The objectors said the proposal is for a lifestyle property – and does not demonstrate a ‘nexus’ or link between the proposed agricultural use – namely the grazing of four Angus steers – and the use of land for a dwelling.

They said the nexus is required under the Green Wedge Zone Schedule 2, with the proposed use “contrary to local policy” for productive agricultural areas that requires the same nexus.

But Nelthorpe found the use of the site for a dwelling and a small-scale agricultural activity was “acceptable”.

“I acknowledge the objectors’ submission on the nexus between these uses but note that the decision guidelines of the Green Wedge Zone do not require this nexus,” he said.

“An earlier iteration of these decision guidelines did so, but it was removed from the Green Wedge Zone some time ago.

“I agree with the permit applicant’s submission that the site is too small to be regarded as ‘productive agricultural’ land under the definition for productive agricultural areas in clause 2.03-1. It is not in an intensively cultivated area and is smaller than the 10 hectares envisaged for productive agriculture in other areas.

Nelthorpe also agreed with the council’s statement that the 1991 subdivision of the area envisaged the use of the land for “rural lifestyle lots” with “limited agricultural activity”.

“I consider that this is confirmed by the current use of the occupied lots, as they provide housing along with a limited degree of agricultural activity,” he said.

“I also agree with the permit applicant’s submission that this pattern of development is characteristic of Macclesfield. This is apparent by the lot sizes in the area and the use of these lots.”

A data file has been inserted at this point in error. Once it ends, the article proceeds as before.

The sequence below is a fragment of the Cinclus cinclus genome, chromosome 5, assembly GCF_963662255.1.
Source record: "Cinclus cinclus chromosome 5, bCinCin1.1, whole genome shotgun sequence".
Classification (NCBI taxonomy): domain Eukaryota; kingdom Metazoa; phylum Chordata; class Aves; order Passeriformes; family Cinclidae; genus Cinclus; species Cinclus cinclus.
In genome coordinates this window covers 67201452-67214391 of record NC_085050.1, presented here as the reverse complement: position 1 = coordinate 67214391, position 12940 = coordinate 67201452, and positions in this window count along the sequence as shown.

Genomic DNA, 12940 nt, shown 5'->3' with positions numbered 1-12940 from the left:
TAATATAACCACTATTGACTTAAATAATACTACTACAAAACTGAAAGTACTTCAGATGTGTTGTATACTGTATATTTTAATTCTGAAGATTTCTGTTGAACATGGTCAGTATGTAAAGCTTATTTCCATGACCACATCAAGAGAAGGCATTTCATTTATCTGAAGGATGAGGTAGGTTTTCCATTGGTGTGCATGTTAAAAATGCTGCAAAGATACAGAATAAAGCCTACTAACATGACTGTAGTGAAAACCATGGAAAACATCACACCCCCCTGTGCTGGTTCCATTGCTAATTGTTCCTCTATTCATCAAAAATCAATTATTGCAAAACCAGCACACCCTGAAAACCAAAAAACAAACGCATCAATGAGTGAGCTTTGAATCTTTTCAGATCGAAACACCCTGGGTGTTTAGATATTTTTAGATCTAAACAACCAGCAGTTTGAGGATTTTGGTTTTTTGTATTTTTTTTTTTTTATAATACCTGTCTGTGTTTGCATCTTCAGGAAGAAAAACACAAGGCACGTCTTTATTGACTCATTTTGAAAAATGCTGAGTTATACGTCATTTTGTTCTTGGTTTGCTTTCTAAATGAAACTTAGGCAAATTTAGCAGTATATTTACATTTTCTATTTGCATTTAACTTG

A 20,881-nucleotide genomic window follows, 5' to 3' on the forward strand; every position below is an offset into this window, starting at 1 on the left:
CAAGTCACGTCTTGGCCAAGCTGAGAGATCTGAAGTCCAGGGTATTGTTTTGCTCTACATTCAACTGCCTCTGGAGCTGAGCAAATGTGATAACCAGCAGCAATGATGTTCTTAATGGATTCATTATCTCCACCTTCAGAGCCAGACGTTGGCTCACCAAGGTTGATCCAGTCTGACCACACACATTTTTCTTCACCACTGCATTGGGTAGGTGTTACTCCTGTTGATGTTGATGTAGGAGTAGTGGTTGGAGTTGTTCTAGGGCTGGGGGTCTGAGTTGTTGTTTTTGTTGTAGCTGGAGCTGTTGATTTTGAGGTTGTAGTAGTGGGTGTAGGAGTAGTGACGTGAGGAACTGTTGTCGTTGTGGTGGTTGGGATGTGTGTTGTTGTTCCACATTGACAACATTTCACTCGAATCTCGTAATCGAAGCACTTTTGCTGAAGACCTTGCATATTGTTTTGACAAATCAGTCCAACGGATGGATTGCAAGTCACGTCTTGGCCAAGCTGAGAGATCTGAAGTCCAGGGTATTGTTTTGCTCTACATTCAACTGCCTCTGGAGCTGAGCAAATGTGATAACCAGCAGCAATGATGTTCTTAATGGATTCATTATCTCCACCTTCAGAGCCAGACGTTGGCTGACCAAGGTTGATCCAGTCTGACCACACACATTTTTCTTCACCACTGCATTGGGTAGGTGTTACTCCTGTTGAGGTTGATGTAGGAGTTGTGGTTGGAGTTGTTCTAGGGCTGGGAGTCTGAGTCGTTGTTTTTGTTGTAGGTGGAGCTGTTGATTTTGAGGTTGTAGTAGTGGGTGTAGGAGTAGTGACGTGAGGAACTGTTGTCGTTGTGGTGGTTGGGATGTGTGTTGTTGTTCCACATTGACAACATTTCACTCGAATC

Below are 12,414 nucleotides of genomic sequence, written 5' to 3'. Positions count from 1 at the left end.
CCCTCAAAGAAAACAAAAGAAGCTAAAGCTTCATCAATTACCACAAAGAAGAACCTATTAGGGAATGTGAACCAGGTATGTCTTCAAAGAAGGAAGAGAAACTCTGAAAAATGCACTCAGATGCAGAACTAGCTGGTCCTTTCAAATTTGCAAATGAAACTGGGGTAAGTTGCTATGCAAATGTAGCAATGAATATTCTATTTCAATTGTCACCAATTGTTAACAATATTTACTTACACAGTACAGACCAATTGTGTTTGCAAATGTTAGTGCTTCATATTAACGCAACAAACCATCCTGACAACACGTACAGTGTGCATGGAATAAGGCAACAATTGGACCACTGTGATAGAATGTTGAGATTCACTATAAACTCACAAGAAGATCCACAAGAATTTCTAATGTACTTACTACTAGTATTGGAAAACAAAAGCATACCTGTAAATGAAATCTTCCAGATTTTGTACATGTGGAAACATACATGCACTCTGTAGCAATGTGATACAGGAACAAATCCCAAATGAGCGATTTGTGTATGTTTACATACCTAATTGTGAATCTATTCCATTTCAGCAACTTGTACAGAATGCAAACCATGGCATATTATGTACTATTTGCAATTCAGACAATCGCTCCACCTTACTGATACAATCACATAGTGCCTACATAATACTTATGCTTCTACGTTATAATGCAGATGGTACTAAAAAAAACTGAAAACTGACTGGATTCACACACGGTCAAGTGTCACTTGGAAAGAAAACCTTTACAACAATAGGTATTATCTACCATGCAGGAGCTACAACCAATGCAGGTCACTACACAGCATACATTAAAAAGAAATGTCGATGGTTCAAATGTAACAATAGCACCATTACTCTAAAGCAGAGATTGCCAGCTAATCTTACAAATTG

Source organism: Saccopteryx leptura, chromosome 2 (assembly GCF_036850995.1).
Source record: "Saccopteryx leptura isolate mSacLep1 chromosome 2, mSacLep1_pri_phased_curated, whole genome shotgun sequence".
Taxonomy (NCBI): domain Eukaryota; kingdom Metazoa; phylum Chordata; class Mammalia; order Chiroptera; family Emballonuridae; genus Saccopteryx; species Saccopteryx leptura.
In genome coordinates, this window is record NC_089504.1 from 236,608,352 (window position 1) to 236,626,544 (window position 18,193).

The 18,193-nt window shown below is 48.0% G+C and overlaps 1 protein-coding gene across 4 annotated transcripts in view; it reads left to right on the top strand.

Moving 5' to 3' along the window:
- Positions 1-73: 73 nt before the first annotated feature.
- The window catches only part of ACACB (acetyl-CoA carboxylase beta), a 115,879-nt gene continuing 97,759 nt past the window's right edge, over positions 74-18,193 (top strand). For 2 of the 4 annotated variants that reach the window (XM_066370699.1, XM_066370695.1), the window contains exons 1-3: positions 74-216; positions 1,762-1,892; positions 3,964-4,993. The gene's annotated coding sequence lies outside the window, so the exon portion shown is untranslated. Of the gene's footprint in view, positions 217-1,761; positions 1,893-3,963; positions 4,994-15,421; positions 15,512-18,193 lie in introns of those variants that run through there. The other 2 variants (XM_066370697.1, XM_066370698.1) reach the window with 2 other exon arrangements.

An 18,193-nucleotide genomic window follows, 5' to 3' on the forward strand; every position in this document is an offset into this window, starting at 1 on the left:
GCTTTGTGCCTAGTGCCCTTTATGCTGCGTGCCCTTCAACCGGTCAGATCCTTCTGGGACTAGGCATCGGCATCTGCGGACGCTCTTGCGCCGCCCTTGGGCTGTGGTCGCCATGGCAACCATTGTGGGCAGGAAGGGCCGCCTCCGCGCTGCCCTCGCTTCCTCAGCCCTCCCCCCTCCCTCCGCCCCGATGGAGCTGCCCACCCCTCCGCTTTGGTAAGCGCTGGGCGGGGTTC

In response to permit applicant Tanya Heath-Mackinlay’s request to review three conditions in the permit, Nelthorpe agreed the condition to plant trees around the property to screen views of the dwelling in all directions – also ensuring the plantings are not located in the Bushfire Management Overlay area – be removed.

He said another condition, which involves screen planting around sections of the boundary and home paddock, already satisfies the objectives of the Significant Landscape Overlay.

Nelthorpe also ordered the deletion of a condition to remove the existing vehicle crossing and have a new crushed rock vehicle crossing be constructed on Legg Road.

“I accept their submission that the crossover was constructed to an appropriate standard when the land was subdivided,” he said.

“I see no need for a further inspection of these works.”

According to the conditions listed in the notice of decision to grant a permit, all external lighting provided on the site must be regulated so no direct light is emitted “beyond the boundaries of the site” and “no nuisance is caused to adjoining properties”.

Any air-conditioning unit must also be positioned so there’s no noise disturbance to residents at adjoining properties.

The VCAT hearing was held on 14 November last year, with the order issued on 4 December.